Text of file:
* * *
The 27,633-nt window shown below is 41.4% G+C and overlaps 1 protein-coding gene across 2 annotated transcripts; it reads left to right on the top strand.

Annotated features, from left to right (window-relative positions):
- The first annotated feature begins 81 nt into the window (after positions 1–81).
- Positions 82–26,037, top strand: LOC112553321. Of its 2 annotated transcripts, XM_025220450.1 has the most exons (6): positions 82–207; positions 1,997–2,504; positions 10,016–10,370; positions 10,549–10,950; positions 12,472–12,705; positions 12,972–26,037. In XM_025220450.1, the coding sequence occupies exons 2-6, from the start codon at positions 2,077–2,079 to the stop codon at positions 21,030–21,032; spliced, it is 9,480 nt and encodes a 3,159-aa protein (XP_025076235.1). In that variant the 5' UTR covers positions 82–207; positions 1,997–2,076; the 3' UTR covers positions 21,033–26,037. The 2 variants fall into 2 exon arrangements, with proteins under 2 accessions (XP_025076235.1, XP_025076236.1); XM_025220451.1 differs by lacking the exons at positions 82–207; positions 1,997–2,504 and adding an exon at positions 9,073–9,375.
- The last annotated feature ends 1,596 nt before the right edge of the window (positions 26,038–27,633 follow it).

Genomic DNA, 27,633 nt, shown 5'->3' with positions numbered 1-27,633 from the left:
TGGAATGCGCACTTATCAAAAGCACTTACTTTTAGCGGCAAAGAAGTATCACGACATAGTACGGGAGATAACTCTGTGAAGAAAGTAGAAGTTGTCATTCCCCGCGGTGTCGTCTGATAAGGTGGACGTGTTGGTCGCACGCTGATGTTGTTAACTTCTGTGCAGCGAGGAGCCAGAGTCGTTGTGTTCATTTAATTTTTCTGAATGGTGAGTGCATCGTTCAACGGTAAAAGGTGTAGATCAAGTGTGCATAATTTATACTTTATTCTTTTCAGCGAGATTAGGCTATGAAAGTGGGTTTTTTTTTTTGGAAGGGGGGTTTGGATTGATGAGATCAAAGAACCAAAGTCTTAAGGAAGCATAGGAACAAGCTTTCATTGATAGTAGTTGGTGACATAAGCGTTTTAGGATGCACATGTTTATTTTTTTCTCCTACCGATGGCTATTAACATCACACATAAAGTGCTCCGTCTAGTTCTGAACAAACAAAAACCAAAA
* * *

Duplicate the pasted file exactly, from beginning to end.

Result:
The 27,633-nt window shown below is 41.4% G+C and overlaps 1 protein-coding gene across 2 annotated transcripts; it reads left to right on the top strand.

Annotated features, from left to right (window-relative positions):
- The first annotated feature begins 81 nt into the window (after positions 1–81).
- Positions 82–26,037, top strand: LOC112553321. Of its 2 annotated transcripts, XM_025220450.1 has the most exons (6): positions 82–207; positions 1,997–2,504; positions 10,016–10,370; positions 10,549–10,950; positions 12,472–12,705; positions 12,972–26,037. In XM_025220450.1, the coding sequence occupies exons 2-6, from the start codon at positions 2,077–2,079 to the stop codon at positions 21,030–21,032; spliced, it is 9,480 nt and encodes a 3,159-aa protein (XP_025076235.1). In that variant the 5' UTR covers positions 82–207; positions 1,997–2,076; the 3' UTR covers positions 21,033–26,037. The 2 variants fall into 2 exon arrangements, with proteins under 2 accessions (XP_025076235.1, XP_025076236.1); XM_025220451.1 differs by lacking the exons at positions 82–207; positions 1,997–2,504 and adding an exon at positions 9,073–9,375.
- The last annotated feature ends 1,596 nt before the right edge of the window (positions 26,038–27,633 follow it).

Genomic DNA, 27,633 nt, shown 5'->3' with positions numbered 1-27,633 from the left:
TGGAATGCGCACTTATCAAAAGCACTTACTTTTAGCGGCAAAGAAGTATCACGACATAGTACGGGAGATAACTCTGTGAAGAAAGTAGAAGTTGTCATTCCCCGCGGTGTCGTCTGATAAGGTGGACGTGTTGGTCGCACGCTGATGTTGTTAACTTCTGTGCAGCGAGGAGCCAGAGTCGTTGTGTTCATTTAATTTTTCTGAATGGTGAGTGCATCGTTCAACGGTAAAAGGTGTAGATCAAGTGTGCATAATTTATACTTTATTCTTTTCAGCGAGATTAGGCTATGAAAGTGGGTTTTTTTTTTTGGAAGGGGGGTTTGGATTGATGAGATCAAAGAACCAAAGTCTTAAGGAAGCATAGGAACAAGCTTTCATTGATAGTAGTTGGTGACATAAGCGTTTTAGGATGCACATGTTTATTTTTTTCTCCTACCGATGGCTATTAACATCACACATAAAGTGCTCCGTCTAGTTCTGAACAAACAAAAACCAAAA